Have you ever wondered why some people seem to be able to eat anything and everything and never gain weight? Or why you feel like you put on pounds just walking past a bakery?
Neither of these extremes is reality, but our individual metabolism does determine how quickly and efficiently our bodies burn calories.
“Metabolism is the process of your body converting what you eat and drink into usable energy,” says UNC Health sports medicine physician Justin Lee, MD. “This energy not only allows us to be physically active, but it also fuels bodily functions we don’t always think about.”
Energy from what we eat keeps our heart beating, our lungs exchanging oxygen for carbon dioxide and our digestive system working, among other functions.
What determines our metabolism?
Certain factors play a role in determining our basal metabolic rate, which is the number of calories your body needs to function at rest. These factors include height, weight, gender and age. Genetics also play a role.
Basal metabolic rate can be calculated in a lab with special equipment that measures how much oxygen you breathe in and how much carbon dioxide you breathe out. To estimate your metabolism online, try a calculator that uses the Harris-Benedict Equation, Dr. Lee says.
“It can be helpful to know what your basal metabolic rate is to estimate how many calories you should be eating each day, which in turn can help with weight loss,” he says.
Some people have medical conditions that may slow or alter their metabolism, such as hypothyroidism (an underactive thyroid gland), which is common, or Cushing syndrome (which causes abnormally high levels of the hormone cortisol), which is uncommon.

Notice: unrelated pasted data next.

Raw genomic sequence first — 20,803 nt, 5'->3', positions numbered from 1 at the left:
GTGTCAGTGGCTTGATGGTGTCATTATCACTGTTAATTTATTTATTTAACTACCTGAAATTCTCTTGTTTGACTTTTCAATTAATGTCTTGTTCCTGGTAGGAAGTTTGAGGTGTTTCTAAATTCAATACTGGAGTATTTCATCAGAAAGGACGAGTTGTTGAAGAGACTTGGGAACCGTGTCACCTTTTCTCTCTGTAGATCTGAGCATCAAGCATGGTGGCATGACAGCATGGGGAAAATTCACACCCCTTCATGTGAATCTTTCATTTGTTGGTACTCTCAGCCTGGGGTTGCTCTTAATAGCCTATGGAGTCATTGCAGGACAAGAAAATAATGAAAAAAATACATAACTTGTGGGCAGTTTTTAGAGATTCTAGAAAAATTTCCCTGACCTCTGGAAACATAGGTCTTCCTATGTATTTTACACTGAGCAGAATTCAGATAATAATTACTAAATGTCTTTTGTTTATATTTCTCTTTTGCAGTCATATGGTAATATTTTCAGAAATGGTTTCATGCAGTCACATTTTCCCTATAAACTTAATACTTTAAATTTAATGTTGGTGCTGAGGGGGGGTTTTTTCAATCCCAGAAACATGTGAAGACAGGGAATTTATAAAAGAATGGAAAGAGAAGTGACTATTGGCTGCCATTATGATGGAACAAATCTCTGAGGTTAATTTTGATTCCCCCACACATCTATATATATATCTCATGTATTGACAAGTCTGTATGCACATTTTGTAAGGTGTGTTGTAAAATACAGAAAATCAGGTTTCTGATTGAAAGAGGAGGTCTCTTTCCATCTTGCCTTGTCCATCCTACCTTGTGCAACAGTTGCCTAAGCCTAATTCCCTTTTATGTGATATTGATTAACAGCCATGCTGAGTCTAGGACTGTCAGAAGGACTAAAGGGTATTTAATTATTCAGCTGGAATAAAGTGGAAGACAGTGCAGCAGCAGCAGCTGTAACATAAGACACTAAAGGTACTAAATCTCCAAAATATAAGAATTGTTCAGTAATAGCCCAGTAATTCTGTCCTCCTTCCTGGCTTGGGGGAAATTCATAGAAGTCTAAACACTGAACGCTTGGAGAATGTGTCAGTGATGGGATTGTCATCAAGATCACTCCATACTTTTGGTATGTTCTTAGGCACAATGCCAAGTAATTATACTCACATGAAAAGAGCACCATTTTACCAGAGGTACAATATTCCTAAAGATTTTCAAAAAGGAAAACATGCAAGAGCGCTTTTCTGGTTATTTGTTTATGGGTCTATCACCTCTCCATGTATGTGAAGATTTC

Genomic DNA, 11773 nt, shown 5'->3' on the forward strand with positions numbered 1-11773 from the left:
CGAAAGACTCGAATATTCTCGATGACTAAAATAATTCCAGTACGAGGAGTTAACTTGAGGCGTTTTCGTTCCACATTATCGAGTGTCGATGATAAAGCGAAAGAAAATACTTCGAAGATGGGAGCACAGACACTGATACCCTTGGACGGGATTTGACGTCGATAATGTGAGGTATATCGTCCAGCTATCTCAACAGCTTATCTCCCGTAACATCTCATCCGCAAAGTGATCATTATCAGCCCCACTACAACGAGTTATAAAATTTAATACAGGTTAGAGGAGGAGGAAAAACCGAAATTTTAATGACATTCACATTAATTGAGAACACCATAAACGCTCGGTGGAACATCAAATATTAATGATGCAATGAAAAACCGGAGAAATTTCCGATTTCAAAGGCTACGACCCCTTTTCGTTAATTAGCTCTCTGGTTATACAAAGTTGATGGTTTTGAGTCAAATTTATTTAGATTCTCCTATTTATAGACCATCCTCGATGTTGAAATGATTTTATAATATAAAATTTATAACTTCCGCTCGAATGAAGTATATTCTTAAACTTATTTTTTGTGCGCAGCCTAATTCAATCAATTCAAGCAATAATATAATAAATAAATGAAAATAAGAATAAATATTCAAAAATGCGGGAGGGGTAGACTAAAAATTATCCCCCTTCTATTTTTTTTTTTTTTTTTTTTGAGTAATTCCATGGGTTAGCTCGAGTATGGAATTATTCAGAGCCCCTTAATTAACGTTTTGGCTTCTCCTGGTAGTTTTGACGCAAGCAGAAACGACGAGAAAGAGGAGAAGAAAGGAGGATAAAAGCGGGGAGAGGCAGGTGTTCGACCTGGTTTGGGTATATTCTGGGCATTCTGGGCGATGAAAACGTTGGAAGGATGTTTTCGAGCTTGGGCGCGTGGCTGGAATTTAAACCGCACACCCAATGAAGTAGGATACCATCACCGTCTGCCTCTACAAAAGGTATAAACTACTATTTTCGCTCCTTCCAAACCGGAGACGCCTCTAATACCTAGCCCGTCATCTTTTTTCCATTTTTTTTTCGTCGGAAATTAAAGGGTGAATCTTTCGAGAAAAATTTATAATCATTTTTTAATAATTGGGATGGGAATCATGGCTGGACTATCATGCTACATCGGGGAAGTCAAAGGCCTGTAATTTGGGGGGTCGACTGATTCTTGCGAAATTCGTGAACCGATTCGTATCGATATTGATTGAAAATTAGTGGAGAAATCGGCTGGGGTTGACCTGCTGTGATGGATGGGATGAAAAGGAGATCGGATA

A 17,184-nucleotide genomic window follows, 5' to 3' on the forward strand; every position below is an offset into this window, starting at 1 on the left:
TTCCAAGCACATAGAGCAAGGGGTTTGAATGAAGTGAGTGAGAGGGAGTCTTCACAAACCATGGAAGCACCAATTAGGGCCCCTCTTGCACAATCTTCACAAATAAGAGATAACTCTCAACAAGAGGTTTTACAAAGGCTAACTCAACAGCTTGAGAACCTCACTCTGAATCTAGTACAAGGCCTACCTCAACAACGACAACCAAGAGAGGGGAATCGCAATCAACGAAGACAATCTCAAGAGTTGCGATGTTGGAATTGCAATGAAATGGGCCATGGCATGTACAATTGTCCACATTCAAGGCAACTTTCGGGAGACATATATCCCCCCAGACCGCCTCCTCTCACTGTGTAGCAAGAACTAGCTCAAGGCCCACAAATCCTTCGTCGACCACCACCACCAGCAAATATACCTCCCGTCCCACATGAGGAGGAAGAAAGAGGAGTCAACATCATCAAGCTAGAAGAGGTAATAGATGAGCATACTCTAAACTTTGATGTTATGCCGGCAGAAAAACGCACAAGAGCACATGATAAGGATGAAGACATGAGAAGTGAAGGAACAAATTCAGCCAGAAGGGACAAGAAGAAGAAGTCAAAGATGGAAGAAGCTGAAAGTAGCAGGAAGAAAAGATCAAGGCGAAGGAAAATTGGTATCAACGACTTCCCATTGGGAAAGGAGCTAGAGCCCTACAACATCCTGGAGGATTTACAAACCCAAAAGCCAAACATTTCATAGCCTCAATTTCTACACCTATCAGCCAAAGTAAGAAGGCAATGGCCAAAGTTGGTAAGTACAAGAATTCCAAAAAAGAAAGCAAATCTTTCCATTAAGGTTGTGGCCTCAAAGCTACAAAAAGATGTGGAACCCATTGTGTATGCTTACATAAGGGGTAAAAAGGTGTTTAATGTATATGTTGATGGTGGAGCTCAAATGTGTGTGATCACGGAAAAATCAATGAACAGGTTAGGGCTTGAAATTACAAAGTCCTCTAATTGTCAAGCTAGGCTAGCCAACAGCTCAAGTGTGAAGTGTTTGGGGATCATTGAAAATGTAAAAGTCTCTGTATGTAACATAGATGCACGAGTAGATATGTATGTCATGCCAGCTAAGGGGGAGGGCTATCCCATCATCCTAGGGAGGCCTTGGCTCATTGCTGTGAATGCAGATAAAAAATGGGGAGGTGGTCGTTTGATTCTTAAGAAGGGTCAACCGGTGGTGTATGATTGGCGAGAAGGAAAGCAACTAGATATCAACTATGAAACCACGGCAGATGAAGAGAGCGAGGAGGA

Can you increase your metabolism?
“There are some things you can do to increase your metabolism,” Dr. Lee says. “You can increase your activity levels and you can build more muscle.”
Comparing our bodies to cars may help put metabolism in perspective, he says. Think how much gasoline a big, powerful truck consumes compared to a small hybrid car.
“The more muscle tissue we have, the greater our ability to burn calories when we move and exercise,” he says.
Some research suggests consuming caffeine, eating spicy foods or drinking green tea can boost metabolism, but Dr. Lee’s recommendations are more commonsense. “I tell my patients to eat the best diet they can, lower their stress levels, and get at least seven hours of sleep a night,” he says.
Drinking water can also boost metabolism. Drink water throughout the day and with meals, instead of soft drinks, juice or alcohol.
Does it matter when you eat?
Eating a good breakfast can kick-start your metabolism, Dr. Lee says. Plenty of fiber will help you feel full longer.
Eating dinner earlier in the evening may help prevent weight gain since our metabolism slows at night based on our circadian rhythm, he says. “There’s evidence that eating before 7 p.m. is preferable.”
Does metabolism slow with age?
In general, children have higher metabolic rates than adults because they are constantly growing. They need adequate calories to support their body’s growth. But these calories should come from a balanced diet with lots of lean protein, whole grains, fruits and vegetables.
As we get older, our metabolism tends to slow down, Dr. Lee says, which is why some people might find it difficult to maintain a healthy weight as they age. Older adults might have to eat fewer calories or increase their activity levels to prevent excess weight gain. Dr. Lee recommends limiting processed food and added sugar for people of all ages.
If you have questions about your metabolism or weight, talk to your doctor, or find one near you.